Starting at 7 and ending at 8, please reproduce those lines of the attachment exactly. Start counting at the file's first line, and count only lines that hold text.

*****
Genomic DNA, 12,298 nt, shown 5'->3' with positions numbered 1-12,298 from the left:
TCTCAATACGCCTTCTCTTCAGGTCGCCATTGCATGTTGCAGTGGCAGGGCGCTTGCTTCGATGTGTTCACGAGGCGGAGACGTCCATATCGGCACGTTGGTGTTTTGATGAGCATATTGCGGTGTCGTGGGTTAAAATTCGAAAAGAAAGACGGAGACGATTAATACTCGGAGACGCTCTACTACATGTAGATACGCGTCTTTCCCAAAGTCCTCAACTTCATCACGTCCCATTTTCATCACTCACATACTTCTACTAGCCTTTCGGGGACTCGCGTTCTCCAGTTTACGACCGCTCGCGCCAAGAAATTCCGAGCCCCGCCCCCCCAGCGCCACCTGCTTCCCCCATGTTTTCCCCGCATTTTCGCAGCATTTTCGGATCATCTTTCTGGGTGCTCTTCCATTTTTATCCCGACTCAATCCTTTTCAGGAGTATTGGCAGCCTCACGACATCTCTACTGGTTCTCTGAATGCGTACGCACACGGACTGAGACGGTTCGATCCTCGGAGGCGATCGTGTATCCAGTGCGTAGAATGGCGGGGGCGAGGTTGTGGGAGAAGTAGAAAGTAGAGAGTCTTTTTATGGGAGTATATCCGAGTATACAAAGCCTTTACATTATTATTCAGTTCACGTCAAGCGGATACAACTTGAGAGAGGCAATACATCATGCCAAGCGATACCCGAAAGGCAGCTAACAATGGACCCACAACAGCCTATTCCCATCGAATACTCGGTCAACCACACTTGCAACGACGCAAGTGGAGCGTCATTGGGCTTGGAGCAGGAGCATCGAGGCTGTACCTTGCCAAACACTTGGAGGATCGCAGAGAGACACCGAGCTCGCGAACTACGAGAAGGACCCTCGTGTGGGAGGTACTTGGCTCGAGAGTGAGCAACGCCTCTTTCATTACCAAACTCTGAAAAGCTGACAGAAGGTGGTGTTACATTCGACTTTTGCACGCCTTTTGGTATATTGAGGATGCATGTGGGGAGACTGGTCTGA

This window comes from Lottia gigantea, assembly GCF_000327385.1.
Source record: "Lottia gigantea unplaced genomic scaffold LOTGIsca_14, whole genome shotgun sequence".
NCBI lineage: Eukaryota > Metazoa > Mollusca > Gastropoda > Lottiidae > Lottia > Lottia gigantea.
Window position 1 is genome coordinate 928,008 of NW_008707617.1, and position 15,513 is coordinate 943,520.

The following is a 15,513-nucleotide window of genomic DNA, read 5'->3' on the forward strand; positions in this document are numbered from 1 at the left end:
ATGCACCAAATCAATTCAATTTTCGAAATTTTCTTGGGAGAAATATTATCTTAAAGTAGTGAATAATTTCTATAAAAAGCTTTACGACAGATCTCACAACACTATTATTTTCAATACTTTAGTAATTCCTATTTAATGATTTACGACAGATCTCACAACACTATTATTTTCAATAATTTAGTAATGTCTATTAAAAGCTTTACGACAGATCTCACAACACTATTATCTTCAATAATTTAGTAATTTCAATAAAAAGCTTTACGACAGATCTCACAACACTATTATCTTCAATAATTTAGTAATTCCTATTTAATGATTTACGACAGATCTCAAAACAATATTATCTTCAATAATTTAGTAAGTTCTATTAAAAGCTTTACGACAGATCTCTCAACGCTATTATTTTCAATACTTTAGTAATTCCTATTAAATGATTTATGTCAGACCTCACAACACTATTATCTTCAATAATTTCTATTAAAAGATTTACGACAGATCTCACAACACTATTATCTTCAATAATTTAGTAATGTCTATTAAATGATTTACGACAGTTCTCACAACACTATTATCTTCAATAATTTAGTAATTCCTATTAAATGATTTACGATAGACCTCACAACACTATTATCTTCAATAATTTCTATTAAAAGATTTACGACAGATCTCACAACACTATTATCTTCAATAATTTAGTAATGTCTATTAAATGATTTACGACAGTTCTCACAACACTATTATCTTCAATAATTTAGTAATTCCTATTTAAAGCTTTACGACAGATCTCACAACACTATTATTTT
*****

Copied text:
The following is a 15,513-nucleotide window of genomic DNA, read 5'->3' on the forward strand; positions in this document are numbered from 1 at the left end:
ATGCACCAAATCAATTCAATTTTCGAAATTTTCTTGGGAGAAATATTATCTTAAAGTAGTGAATAATTTCTATAAAAAGCTTTACGACAGATCTCACAACACTATTATTTTCAATACTTTAGTAATTCCTATTTAATGATTTACGACAGATCTCACAACACTATTATTTTCAATAATTTAGTAATGTCTATTAAAAGCTTTACGACAGATCTCACAACACTATTATCTTCAATAATTTAGTAATTTCAATAAAAAGCTTTACGACAGATCTCACAACACTATTATCTTCAATAATTTAGTAATTCCTATTTAATGATTTACGACAGATCTCAAAACAATATTATCTTCAATAATTTAGTAAGTTCTATTAAAAGCTTTACGACAGATCTCTCAACGCTATTATTTTCAATACTTTAGTAATTCCTATTAAATGATTTATGTCAGACCTCACAACACTATTATCTTCAATAATTTCTATTAAAAGATTTACGACAGATCTCACAACACTATTATCTTCAATAATTTAGTAATGTCTATTAAATGATTTACGACAGTTCTCACAACACTATTATCTTCAATAATTTAGTAATTCCTATTAAATGATTTACGATAGACCTCACAACACTATTATCTTCAATAATTTCTATTAAAAGATTTACGACAGATCTCACAACACTATTATCTTCAATAATTTAGTAATGTCTATTAAATGATTTACGACAGTTCTCACAACACTATTATCTTCAATAATTTAGTAATTCCTATTTAAAGCTTTACGACAGATCTCACAACACTATTATTTT